Is Activism Effective?

Sometimes, dear readers, it feels as if fighting the injustice we see in the world is like the punishment of Sisyphys, condemned for eternity to roll a boulder uphill only to have it roll down again. And I feel tired, and hopeless. That has been the case all week – there are lots of things going on in my state and in neighboring states that frustrate me to no end. My campus is losing a key player in the fight for diversity and inclusion, and I can’t even blame that person for seeking greener pastures. I am not sure I’d have had the patience to stay as long as he did. The boulder is rolling downhill.

And then I read Raced-Based Activism is Changing College Campuses, by Dr. Lisa Wade. From the article:

The American Council on Education asked 567 presidents about their experience with and response to activists on campus organized around racial diversity and justice.

Almost half (47%) of presidents at 4-year institutions said that such activism was occurring on their campuses and that the dialogue about such matters had increased (41%). The majority (86%) had met with student organizers more than once and more than half (55%) said that the “racial climate” on campus was more of a priority  than it had been just a few years ago. The trends for 2-year institutions were weaker, but in the same direction.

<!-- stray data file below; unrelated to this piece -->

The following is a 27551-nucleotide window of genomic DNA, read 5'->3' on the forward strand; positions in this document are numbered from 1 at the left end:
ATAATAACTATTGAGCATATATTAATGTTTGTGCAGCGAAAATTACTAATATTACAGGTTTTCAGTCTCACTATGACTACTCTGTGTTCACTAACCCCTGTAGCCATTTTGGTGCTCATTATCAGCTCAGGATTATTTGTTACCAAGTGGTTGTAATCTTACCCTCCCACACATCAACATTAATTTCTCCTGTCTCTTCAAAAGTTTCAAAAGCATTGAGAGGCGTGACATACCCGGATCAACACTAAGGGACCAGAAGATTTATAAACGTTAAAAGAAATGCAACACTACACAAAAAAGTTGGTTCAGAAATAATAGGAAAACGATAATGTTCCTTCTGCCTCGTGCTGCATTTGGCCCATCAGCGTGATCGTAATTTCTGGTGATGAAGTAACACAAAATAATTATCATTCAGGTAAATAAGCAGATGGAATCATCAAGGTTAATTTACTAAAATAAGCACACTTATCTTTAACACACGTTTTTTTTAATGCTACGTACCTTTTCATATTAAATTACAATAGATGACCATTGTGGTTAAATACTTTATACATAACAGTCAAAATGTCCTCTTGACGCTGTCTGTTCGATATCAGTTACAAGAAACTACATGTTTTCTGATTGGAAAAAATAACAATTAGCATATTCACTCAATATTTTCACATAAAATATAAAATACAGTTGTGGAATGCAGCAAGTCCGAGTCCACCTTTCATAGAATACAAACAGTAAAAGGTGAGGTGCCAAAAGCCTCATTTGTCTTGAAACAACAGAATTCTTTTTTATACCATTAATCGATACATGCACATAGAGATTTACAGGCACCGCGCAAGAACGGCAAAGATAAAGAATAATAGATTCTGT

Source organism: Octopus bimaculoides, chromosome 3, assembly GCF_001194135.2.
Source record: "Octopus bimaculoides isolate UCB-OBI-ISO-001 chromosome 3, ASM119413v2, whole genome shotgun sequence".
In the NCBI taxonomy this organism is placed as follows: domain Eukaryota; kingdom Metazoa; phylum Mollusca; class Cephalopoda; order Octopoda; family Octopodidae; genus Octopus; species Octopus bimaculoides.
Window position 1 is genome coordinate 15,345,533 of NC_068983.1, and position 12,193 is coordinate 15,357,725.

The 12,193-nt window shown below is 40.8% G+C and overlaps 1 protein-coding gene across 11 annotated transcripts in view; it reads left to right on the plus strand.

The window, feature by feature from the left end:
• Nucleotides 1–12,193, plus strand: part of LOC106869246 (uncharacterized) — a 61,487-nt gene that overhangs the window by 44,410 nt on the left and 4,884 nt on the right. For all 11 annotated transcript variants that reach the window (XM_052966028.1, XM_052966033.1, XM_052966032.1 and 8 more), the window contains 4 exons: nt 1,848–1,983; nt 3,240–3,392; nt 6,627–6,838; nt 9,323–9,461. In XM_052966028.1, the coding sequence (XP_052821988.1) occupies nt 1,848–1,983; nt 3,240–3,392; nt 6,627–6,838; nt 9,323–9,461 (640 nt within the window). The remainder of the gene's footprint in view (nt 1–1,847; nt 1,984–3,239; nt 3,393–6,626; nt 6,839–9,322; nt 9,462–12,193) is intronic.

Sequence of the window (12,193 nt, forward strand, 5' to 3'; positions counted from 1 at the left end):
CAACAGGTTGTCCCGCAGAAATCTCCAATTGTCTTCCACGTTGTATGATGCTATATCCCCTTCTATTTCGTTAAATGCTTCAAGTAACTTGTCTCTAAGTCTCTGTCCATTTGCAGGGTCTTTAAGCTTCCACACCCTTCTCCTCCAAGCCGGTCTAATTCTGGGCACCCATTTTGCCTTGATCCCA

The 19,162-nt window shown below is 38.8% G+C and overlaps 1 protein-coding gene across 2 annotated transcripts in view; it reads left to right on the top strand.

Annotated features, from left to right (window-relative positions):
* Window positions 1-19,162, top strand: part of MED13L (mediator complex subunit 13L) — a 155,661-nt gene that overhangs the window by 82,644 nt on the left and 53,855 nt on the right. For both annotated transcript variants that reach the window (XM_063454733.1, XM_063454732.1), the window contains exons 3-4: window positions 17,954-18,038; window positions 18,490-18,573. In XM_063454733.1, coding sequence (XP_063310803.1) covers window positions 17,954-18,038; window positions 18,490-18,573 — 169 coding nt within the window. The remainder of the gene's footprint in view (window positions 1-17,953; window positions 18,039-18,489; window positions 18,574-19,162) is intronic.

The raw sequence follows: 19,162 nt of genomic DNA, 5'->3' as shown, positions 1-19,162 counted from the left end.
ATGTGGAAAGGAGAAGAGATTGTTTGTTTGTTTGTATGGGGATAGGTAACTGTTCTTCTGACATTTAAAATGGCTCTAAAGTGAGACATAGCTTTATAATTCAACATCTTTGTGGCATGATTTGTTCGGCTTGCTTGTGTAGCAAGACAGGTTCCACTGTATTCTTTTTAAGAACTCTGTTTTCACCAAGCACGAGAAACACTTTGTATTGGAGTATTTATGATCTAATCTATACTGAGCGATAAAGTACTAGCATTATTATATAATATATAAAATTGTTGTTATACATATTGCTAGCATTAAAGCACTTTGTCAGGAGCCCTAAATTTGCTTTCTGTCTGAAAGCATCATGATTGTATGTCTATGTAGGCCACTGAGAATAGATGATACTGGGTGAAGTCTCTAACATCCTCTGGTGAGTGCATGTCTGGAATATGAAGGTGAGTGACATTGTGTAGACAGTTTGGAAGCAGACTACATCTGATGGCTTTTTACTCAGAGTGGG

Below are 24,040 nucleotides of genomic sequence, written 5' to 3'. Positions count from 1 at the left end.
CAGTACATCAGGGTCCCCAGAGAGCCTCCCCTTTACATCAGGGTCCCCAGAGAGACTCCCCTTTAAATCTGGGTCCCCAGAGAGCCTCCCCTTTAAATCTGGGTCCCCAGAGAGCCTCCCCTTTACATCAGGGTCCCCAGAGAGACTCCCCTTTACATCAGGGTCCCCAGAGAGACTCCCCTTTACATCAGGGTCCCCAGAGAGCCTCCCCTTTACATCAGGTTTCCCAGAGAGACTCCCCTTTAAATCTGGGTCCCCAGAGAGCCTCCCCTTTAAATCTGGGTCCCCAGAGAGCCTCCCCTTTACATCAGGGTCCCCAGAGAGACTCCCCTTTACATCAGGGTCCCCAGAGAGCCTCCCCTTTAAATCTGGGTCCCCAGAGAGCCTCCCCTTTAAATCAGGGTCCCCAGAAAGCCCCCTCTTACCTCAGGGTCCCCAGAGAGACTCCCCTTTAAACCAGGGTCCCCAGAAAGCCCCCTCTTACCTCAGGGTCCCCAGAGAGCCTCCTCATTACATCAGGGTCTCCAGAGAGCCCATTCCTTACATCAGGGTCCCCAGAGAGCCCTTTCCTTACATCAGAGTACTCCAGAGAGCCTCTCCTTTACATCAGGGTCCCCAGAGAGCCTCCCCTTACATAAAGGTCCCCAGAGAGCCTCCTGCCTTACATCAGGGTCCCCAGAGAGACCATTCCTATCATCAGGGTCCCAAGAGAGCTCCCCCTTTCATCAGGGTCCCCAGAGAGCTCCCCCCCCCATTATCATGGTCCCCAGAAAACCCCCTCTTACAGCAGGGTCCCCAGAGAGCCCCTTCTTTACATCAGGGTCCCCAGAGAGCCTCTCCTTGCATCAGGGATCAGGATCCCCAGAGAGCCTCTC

The boulder may be rolling downhill right now, but each time it does so the path is just a bit shorter, and we get the boulder higher on the hill during the next push. There’s hope, my friends. We cannot let ourselves lose sight of that fact. Again, from the article: 5-3

Dr. Wade cautions that it is premature to assume that all of these changes will have positive outcomes, but it is clear that the efforts of students, professors and allies across the board ARE making a difference. Don’t lose sight of that!

Back to the boulder.

TMCN

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